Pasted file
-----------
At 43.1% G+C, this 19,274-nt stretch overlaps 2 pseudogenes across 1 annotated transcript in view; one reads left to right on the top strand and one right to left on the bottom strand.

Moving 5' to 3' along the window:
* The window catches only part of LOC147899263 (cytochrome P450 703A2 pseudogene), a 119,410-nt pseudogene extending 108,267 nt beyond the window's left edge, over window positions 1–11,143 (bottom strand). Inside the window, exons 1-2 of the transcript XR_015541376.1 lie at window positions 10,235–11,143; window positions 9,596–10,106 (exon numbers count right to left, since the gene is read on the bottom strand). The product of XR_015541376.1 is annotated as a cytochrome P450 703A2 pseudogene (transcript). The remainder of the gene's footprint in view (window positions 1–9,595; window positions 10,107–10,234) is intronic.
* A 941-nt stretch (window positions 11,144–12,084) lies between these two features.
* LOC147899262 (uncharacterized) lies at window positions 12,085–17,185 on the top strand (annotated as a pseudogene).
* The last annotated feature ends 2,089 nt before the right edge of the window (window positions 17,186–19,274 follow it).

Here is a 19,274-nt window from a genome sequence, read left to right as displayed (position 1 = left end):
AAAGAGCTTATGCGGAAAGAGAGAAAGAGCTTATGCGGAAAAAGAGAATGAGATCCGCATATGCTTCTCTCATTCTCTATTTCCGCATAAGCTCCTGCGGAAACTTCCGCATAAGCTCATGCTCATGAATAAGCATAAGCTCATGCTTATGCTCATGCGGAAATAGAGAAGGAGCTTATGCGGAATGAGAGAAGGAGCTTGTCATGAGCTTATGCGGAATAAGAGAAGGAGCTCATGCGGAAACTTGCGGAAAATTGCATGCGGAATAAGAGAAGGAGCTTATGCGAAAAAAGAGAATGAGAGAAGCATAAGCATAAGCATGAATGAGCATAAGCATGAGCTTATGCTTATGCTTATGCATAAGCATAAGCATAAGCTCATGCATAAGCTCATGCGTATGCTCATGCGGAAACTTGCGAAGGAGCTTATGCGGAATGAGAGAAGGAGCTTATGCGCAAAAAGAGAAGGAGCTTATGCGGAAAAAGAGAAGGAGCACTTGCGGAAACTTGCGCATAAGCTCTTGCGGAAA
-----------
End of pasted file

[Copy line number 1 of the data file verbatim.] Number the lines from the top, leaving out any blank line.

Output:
At 43.1% G+C, this 19,274-nt stretch overlaps 2 pseudogenes across 1 annotated transcript in view; one reads left to right on the top strand and one right to left on the bottom strand.